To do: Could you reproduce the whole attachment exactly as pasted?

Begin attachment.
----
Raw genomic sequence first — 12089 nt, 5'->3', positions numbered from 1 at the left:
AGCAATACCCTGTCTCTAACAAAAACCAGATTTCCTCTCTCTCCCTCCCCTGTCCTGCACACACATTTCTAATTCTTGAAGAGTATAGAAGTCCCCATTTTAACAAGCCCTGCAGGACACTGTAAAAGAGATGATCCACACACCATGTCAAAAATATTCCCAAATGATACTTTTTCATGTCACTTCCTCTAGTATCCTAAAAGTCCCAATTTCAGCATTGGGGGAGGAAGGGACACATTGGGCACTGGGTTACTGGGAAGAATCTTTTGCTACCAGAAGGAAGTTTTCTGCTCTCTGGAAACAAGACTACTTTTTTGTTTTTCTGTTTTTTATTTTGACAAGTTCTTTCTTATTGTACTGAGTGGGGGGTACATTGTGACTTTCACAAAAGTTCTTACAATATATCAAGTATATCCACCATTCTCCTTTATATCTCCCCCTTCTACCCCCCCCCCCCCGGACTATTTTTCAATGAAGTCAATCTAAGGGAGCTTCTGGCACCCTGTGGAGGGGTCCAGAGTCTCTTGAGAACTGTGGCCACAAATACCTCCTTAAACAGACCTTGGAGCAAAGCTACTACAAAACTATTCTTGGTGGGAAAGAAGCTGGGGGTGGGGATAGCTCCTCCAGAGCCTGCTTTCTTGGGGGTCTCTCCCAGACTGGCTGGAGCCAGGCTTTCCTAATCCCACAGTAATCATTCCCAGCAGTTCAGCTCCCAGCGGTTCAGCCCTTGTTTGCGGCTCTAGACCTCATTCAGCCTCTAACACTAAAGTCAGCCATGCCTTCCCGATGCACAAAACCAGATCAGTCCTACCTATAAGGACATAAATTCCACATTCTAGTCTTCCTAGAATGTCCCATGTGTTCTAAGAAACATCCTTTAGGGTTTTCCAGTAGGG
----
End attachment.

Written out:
Raw genomic sequence first — 12089 nt, 5'->3', positions numbered from 1 at the left:
AGCAATACCCTGTCTCTAACAAAAACCAGATTTCCTCTCTCTCCCTCCCCTGTCCTGCACACACATTTCTAATTCTTGAAGAGTATAGAAGTCCCCATTTTAACAAGCCCTGCAGGACACTGTAAAAGAGATGATCCACACACCATGTCAAAAATATTCCCAAATGATACTTTTTCATGTCACTTCCTCTAGTATCCTAAAAGTCCCAATTTCAGCATTGGGGGAGGAAGGGACACATTGGGCACTGGGTTACTGGGAAGAATCTTTTGCTACCAGAAGGAAGTTTTCTGCTCTCTGGAAACAAGACTACTTTTTTGTTTTTCTGTTTTTTATTTTGACAAGTTCTTTCTTATTGTACTGAGTGGGGGGTACATTGTGACTTTCACAAAAGTTCTTACAATATATCAAGTATATCCACCATTCTCCTTTATATCTCCCCCTTCTACCCCCCCCCCCCCGGACTATTTTTCAATGAAGTCAATCTAAGGGAGCTTCTGGCACCCTGTGGAGGGGTCCAGAGTCTCTTGAGAACTGTGGCCACAAATACCTCCTTAAACAGACCTTGGAGCAAAGCTACTACAAAACTATTCTTGGTGGGAAAGAAGCTGGGGGTGGGGATAGCTCCTCCAGAGCCTGCTTTCTTGGGGGTCTCTCCCAGACTGGCTGGAGCCAGGCTTTCCTAATCCCACAGTAATCATTCCCAGCAGTTCAGCTCCCAGCGGTTCAGCCCTTGTTTGCGGCTCTAGACCTCATTCAGCCTCTAACACTAAAGTCAGCCATGCCTTCCCGATGCACAAAACCAGATCAGTCCTACCTATAAGGACATAAATTCCACATTCTAGTCTTCCTAGAATGTCCCATGTGTTCTAAGAAACATCCTTTAGGGTTTTCCAGTAGGG